Mostly your kitten or cat can take care of themselves, but they do benefit from some input from you. If you brush their coat regularly, it removes dirt and helps distribute natural coat oils. You do need a special cat brush, you vet can recommend one for your particular cat – the needs vary by breed (or cross-breeds, in the case or our non-pedigree!). Short haired cats – brush once or twice weekly (or of course, as specially advised by your vet). Long haired cats particularly benefit from daily brushing, as their coat can otherwise become matted and irritate them. Don’t leave matted fur – gently work it out using a slicker brush – ask your vet to recommend one. NEVER pull the hair, as this is painful and distressing for the cat. If the matting won’t move, or is excessive, take your cat to the vets – they’re very very used to dealing with this problem and a good vet will be highly adept at sorting this feline indignity out. Long haired or short haired, older cats benefit tremendously, if you make it a gentle, stress-free regular time with lots of cat treats. Choose a quiet place in your home and start by stroking then using the brush, then back to stroking and give plenty of treats – build an association that this a nice time. NEVER punish cats that don’t take to grooming; gentle persistence is the key and check out the useful info below for further advice on introducing grooming.

Hairballs

Regular grooming for longhairs can prevent hairballs forming, where the cat ingests hair and then vomits it or passes uncomfortable or painful hairballs in their stools. If you cat has persistent hairball problems, take them to the vet as there are products they can recommend to stop this happening.

If you've got one of these or similar....

If you've got one of these or similar....

May help in the battle against hairballs...

...You may want one of these in the battle against hairballs...

Bathing

Again, cats can largely take care of their own coats, but if they have been in contact with oily, greasy substances you may want to gently bathe them using special cat shampoo. Don’t use human shampoos as these may irritate the skin. See below for useful resources on safely bathing your kitten or cat.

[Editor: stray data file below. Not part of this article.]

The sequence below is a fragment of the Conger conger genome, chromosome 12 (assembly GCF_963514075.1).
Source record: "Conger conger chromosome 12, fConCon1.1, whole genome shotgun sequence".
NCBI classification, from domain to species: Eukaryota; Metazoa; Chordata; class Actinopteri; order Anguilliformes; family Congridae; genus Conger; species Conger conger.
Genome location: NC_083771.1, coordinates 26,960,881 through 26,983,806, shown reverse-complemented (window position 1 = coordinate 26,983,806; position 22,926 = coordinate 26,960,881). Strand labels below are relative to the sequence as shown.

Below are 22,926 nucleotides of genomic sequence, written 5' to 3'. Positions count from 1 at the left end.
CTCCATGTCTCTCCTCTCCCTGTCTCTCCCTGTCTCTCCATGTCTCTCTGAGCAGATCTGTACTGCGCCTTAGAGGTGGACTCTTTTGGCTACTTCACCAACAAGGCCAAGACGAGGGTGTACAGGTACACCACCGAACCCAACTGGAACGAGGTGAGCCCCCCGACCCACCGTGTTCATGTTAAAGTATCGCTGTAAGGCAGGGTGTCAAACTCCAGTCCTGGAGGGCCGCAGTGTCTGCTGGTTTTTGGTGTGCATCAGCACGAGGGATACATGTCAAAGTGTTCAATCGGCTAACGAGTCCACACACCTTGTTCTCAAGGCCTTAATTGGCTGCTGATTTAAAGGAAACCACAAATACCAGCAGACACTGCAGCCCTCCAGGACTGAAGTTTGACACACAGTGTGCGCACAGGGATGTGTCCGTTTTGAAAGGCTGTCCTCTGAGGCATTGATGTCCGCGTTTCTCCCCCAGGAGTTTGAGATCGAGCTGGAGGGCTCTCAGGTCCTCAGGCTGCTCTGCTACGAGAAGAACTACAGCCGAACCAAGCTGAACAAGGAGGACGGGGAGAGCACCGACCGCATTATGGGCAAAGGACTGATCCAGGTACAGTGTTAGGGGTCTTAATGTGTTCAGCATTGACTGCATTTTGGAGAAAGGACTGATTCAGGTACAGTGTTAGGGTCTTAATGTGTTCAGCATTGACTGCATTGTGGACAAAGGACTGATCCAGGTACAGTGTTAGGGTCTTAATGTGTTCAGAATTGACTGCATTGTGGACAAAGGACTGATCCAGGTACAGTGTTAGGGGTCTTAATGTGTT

IMPORTANT: This article is written for general educational purposes only. It is not a substitute for professional vetinary advice on any animals’ health or living needs – if you have any concerns about these, please consult a qualified vet. Thank you.

Posted by Joe De Bloom – who gets to do all this regularly

Useful Resources:

ASPCA [online] Groom Your Cat

http://www.aspca.org/pet-care/cat-care/groom-your-cat.html

ASPCA [online] Cat Brushing & Skin Care

http://www.aspca.org/pet-care/cat-care/cat-care-brushing-skin-care-101.html

ASPCA [online] Ten Steps to Dental Health

http://www.aspca.org/pet-care/cat-care/ten-steps-to-dental-health.html

ASPCA [online] Bathing Your Cat

http://www.aspca.org/pet-care/cat-care/cat-care-bathing-your-cat.html

British Vetinary Dental Association. Association. [online]

http://www.bvda.co.uk/

Cats Protection League [online] Caring For Your Cat

http://www.cats.org.uk/catcare/leaflets/EG03-Caringforyourcat.pdf

European Vetinary Dental Association [online]

http://www.evds.info/

Feline Advisory Bureau (FAB). [online] General Cat Care

http://www.fabcats.org/owners/general.php

Feline Advisory Bureau (FAB). [online] The Itchy Cat – What To Do When It’s Not Fleas.

http://www.fabcats.org/owners/fleas/itchy_cat.html

Feline Advisory Bureau (FAB). [online] Skin Problems In Cats

http://www.fabcats.org/owners/skin/index.php

Feline Advisory Bureau (FAB). [online] Tackling Fleas on Cats.

http://www.fabcats.org/owners/fleas/info.html

RSPCA [online] Cat Pet care

http://www.rspca.org.uk/servlet/Satellite?pagename=RSPCA/RSPCARedirect&pg=CatsPetCare&marker=1&articleId=1154077765171

RSPCA [online] Handle With Care – Cats Pet Care Sheet

http://www.rspca.org.uk/servlet/Satellite?blobcol=urlblob&blobheader=application%2Fpdf&blobkey=id&blobtable=RSPCABlob&blobwhere=1099596629315&ssbinary=true&Content-Type=application/pdf

Vetinary Oral Health Council. Products Currently Awarded the VOHC Seal. [online] VOHC.

http://www.vohc.org/accepted_products.htm

Photo Credits:

Cat’s mouth http://www.sxc.hu/profile/m3fingers Bathing cat http://www.sxc.hu/profile/grngobstpr Maine Coon longhair cat http://www.sxc.hu/browse.phtml?f=view&id=753150

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419 Responses to “Cat Brushing, Bathing & Teeth Cleaning”